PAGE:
Our Daily Green wants to reset the way our readers think, so we move away from the idea of having to recycle and instead think how to reduce or reuse. If reduction and reusing are taken more seriously, there is less to recycle and therefore less barrier, but also less waste. 

What are some ideas you have for reducing or reusing? 

Tuesday, September 2, 2014

Lacto-fermented pickles

The most successful plants in my garden this summer have been my cucumbers and dill. The universe clearly was hinting that dill pickles were in order. Actually, every summer, I make dill pickles, but I typically make them with store-bought vinegar

I have read quite a bit the past year about the health benefits of lacto-fermentation. The process is actually the old-fashioned way of preserving foods. With growing concerns about factory processed food safety, many folks are making their own food from scratch and rediscovering what our previous generations knew.

Growing up on the farm, we always had a big crock of dill pickles in the basement. While times have changed from plunging my hand right into the crock and fishing around for a pickle, I thought it would be fun to resurrect pickles I remember growing up. I had a lot to learn, but you'll see the results are quite amazing. 

Some very important things to understand about making pickles this way. You need to use either oak or grape leaves to keep the pickles crisp. I sent my young nephew stomping off through the woods to find the oak leaves for me. My little naturalist didn't return empty handed, although I do apologize to his mom & dad for the poison ivy and thank them for their continued indulgence of borrowing their children for my reviews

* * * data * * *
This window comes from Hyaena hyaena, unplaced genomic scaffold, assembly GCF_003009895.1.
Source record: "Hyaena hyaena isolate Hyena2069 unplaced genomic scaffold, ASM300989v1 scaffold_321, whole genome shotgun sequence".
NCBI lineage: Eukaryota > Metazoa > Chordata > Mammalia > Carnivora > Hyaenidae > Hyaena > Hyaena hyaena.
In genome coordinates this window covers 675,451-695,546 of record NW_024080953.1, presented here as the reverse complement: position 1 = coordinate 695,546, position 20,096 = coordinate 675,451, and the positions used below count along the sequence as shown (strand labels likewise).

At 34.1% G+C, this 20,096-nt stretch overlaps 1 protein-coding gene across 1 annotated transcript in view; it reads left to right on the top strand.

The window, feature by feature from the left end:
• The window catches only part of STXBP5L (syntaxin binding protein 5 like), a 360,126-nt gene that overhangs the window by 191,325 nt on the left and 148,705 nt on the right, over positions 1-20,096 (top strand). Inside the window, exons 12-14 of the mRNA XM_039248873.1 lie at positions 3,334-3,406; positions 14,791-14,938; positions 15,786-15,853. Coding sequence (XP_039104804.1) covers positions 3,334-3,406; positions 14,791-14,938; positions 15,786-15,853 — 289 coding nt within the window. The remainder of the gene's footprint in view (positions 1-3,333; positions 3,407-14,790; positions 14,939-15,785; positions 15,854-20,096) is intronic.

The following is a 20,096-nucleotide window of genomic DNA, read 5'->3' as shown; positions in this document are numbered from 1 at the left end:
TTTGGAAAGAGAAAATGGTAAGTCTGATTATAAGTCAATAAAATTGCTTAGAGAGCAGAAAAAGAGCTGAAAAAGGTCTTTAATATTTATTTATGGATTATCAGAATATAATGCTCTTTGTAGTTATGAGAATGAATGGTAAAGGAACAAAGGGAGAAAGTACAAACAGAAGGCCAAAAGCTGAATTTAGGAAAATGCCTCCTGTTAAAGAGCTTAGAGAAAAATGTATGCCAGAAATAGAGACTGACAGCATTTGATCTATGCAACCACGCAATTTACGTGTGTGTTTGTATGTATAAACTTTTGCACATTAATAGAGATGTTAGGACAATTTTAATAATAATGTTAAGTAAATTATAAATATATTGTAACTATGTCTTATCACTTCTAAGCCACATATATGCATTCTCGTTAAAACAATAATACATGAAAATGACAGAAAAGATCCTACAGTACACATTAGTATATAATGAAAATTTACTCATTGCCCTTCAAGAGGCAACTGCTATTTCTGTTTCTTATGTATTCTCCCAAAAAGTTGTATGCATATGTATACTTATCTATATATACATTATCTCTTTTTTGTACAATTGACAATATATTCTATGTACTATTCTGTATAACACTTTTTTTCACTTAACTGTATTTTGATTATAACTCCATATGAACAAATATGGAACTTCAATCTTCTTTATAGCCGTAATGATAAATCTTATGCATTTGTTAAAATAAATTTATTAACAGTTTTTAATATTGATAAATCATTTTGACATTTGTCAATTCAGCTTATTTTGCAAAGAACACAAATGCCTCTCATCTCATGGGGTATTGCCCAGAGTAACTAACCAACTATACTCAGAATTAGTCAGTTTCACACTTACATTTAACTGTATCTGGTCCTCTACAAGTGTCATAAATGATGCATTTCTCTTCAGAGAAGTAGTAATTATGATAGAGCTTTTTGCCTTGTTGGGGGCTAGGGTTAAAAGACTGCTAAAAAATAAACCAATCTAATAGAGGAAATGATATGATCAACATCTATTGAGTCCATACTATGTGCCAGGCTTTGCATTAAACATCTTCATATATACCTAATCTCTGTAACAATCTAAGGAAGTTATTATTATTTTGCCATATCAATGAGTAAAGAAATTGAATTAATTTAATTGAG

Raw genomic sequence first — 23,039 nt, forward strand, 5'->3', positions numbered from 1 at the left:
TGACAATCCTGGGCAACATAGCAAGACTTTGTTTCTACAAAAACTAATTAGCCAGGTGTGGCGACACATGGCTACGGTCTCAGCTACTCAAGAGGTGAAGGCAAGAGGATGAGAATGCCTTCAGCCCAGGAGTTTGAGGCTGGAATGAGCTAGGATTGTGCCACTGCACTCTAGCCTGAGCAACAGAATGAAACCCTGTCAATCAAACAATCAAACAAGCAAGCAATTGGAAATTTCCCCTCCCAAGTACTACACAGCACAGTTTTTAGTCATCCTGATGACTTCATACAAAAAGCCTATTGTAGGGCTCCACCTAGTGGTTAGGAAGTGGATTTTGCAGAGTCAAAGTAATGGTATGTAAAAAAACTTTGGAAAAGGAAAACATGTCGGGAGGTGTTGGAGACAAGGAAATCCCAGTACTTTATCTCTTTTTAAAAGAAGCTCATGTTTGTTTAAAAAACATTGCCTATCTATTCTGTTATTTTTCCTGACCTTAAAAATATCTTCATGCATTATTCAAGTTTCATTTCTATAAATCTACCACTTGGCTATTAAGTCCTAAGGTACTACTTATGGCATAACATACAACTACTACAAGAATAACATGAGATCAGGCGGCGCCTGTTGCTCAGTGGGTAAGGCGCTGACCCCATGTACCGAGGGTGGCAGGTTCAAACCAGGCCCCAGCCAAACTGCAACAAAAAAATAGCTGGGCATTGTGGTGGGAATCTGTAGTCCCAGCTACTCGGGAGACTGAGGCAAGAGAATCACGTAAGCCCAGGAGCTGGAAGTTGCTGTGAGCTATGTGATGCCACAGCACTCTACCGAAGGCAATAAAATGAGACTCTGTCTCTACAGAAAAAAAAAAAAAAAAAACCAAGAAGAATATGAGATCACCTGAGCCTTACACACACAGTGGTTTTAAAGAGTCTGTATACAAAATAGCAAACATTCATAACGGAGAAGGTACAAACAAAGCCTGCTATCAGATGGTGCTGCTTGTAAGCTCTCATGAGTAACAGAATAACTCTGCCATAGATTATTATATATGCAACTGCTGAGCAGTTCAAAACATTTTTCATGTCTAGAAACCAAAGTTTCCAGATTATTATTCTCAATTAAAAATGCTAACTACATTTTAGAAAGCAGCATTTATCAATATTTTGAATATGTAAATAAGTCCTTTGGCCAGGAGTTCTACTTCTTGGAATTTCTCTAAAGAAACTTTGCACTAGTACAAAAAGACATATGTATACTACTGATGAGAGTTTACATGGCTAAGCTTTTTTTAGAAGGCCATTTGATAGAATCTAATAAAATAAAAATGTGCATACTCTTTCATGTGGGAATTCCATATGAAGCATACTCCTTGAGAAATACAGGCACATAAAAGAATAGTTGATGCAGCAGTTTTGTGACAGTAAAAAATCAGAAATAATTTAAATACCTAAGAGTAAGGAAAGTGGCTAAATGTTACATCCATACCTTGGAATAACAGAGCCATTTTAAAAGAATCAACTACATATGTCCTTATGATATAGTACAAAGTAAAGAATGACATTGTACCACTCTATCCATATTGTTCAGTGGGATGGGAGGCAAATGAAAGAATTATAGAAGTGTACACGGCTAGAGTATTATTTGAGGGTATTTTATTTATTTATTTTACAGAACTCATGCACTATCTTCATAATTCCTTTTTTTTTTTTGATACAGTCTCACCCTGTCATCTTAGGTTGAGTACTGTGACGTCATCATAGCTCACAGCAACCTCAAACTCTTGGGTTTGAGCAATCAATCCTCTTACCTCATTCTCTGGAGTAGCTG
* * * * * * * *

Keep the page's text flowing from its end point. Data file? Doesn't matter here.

Oak leaves contain tannin and without them in the layered crock, the pickles will not stay crisp. The other key is that the water must not have chlorine, which inhibits the growth of the healthy bacteria. To dechlorinate tap water, just boil and cool it, which will cause the chlorine to evaporate. You also can leave the water sitting out for 24 hours and the chlorine will dissipate.

layers of cucumbers, dill, garlic, oak leaves, and pickling spices

pickling spices include: 
mustard seed, peppercorns, red pepper flakes

The cloudy water of the finished batch

Yesterday, we happily munched on the lacto-fermented pickles as we enjoyed the last summer barbeque. The crisp dill flavor was well worth the wait. I think I may try to make one more batch before the weather changes.

I based my pickles on a recipe from Cultures for Health. Check it out and enjoy! Happy September!

Tell your friends!